Texas libraries are essential to the state’s information infrastructure which fosters the economic and educational success of Texas. The statewide library initiatives brought before the 83rd Legislature represent a unified statewide approach for supporting library services and are built on the principle of promoting equity and maximizing economies of scale. The goals of these programs are to promote economic vitality, workforce and college readiness, and educational attainment. These statewide library programs:

  • Offer a broad vision and mechanism of support for all types of libraries now and into the future
  • Focus on the State’s articulated goals of workforce development, educational success, and college & workforce readiness
  • Promote increased reading, writing, and digital literacy

The two primary initiatives for consideration before the legislature are represented as budget items in the proposed 2014-15 budget for the Texas State Library and Archives Commission (TSLAC). (See Article I, General Government, HB 1/SB 1.) The State Library Commission approved the agency’s proposed budget (i.e., the Legislative Appropriations Request) for 2014-15 at its August 2 meeting. The approved budget contained the following two exceptional items requests.


  • Digital (electronic) materials in libraries for online homework help, college preparation, research, job searching, career and test preparation, and other assistance in helping people reach their economic goals;
  • Shared resources available to persons of all ages, such as databases, e-books, interlibrary loan networks, and training aids.

Why we need e-content…

  • Economic vitality is a product of a well prepared workforce and a robust business environment. Texas libraries form a broad and efficient foundation that provides Texans tools for education, innovation, and entrepreneurship. Library e-content supports these strategic statewide goals.
  • This request would strengthen and consolidate the provision of digital content – online research on science and business; eBooks; online homework help; job search resources; and career preparation services – available through libraries and library websites statewide.
  • This program leverages the purchasing power of the State of Texas and reaps enormous savings and realizes the best value possible for Texas taxpayers.
  • The funds requested would strengthen TexShare, the statewide program that makes resources readily available to learners, job creators, college and university students, and faculty throughout the state.
  • The requested funding would allow the millions of K-12 students and educators to have access to these materials at their school campuses.


  • Training and programming built on local partnerships and innovative practices to advance educational attainment, workforce development, and written and digital literacy

Why we need to support these strategic partnerships and programs…

  • According to the report Addressing Long-Term Unemployment, almost five unemployed workers exist for every job opening. Yet, many workers do not possess the skill set necessary to perform those jobs. The report finds that policymakers will need to invest in education and training programs that can prepare workers for new employment opportunities.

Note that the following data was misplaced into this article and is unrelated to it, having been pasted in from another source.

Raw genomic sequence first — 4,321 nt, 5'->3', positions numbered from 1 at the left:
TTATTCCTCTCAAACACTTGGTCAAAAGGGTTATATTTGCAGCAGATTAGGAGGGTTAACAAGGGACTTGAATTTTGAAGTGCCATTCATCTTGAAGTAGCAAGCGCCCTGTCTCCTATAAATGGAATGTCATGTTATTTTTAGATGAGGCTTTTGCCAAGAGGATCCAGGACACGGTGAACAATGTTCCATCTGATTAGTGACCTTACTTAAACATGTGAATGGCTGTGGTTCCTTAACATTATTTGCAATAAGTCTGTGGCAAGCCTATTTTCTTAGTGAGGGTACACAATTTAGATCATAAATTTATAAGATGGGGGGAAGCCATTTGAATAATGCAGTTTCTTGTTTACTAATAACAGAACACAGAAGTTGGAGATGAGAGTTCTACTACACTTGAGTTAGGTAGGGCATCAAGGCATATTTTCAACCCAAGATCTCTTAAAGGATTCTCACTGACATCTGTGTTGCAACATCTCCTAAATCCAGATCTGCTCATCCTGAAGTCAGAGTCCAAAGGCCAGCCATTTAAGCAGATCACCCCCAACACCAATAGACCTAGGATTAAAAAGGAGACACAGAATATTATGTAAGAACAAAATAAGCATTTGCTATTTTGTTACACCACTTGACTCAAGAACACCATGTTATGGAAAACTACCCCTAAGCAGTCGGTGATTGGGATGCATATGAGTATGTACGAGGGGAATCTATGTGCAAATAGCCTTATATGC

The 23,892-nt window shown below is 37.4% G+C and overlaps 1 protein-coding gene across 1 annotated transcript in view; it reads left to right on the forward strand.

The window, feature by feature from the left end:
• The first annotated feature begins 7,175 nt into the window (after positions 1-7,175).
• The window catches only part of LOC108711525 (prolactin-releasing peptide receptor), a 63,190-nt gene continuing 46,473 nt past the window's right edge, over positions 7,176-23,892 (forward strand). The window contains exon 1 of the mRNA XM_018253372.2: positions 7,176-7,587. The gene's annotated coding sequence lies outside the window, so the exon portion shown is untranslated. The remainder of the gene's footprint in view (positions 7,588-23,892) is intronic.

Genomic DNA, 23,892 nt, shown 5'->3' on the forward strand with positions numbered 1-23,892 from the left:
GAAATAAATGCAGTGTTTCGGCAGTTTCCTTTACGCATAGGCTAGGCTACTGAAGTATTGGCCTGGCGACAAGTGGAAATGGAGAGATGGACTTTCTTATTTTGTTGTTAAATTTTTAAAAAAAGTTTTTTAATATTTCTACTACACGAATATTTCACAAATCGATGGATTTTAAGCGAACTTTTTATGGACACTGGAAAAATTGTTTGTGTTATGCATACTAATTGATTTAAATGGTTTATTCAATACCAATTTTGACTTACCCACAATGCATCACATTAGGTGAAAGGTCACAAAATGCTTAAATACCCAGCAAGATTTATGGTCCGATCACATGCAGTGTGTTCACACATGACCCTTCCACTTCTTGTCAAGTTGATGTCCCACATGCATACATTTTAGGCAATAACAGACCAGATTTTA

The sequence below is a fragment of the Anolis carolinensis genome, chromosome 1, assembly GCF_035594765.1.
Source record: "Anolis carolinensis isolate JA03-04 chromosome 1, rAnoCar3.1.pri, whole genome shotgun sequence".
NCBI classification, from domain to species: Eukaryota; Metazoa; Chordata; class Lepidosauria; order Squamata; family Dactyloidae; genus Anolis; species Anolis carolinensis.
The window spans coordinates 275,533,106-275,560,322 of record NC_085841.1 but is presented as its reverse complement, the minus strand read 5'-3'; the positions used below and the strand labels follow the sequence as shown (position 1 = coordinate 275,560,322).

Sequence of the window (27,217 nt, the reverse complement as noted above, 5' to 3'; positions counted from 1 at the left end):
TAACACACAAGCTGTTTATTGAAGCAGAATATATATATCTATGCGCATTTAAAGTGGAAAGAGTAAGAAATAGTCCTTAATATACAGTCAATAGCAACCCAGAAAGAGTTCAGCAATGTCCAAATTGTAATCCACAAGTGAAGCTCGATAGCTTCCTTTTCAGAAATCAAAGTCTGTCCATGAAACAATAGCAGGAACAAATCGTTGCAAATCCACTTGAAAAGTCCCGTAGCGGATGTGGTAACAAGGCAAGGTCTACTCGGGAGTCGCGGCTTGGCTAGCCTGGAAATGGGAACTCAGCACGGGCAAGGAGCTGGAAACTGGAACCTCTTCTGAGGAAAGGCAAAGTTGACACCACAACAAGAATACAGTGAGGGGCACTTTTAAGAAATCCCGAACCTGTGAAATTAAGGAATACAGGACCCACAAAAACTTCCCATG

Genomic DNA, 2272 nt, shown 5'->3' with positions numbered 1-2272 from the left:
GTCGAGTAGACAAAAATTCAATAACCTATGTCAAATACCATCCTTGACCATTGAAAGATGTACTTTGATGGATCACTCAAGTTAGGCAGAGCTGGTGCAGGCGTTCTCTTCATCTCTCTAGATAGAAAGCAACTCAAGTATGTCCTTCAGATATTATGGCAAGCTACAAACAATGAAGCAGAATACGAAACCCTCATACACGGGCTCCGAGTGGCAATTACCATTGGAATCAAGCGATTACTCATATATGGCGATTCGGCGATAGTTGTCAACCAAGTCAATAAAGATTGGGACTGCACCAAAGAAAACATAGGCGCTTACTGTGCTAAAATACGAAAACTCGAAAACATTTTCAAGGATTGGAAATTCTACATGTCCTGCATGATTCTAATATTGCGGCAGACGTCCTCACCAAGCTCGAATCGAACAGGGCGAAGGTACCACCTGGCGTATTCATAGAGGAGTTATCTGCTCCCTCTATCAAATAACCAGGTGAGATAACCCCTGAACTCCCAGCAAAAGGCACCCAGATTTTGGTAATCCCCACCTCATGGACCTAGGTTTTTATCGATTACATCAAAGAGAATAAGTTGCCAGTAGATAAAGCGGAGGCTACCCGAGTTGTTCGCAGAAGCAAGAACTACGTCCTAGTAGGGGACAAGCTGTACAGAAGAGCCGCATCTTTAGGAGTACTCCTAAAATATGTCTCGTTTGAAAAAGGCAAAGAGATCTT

• Texas libraries provide services and resources that address gaps in education, workforce skills, and literacy levels. 64% of Texas public libraries offer the only free source of Internet access in their communities.
  • Libraries provide a significant avenue to assist in meeting the state’s priorities of promoting educational opportunities, establishing favorable environments for business, and raising literacy at all age levels.
  • With the closure of some local Workforce Solutions offices statewide, libraries must meet ever-increasing demands for training and educational programs.


  • Recruit supporters and persons of influence within your community. Have them contact elected officials and candidates asking for support of library issues. Give them a list of the local programs and services reduced or eliminated as a result of the state budget passed in 2011 and share TLA’s platform.
  • Meet your state representative and senator (and any strong candidates for those offices. Visit them at their offices. Take a couple of supporters with you to discuss the importance of library services. Be sure to meet the elected official’s staff members.
  • Invite those elected officials and candidates to your library if you are able.  
  • Prepare information about the value of your library to your community, students, etc.
  • Send a letter to the editor about the value and needs of your library. Invite the media (or a known reporter) to cover an event at your library, perhaps a Library Snapshot Day event in October.
  • Continue communications with your state senator and representative. Write them and have your supporters write them about the library and the need for state funding.


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TEXLINE is an irregular e-newsletter that is sent whenever state library-related policy or legislative action is occurring. 

To subscribe to Texline, send an email to gloriam@txla.org and specify that you would like to be added to the Texline list.


Created on Aug 27, 2012 | Last updated August 27, 2012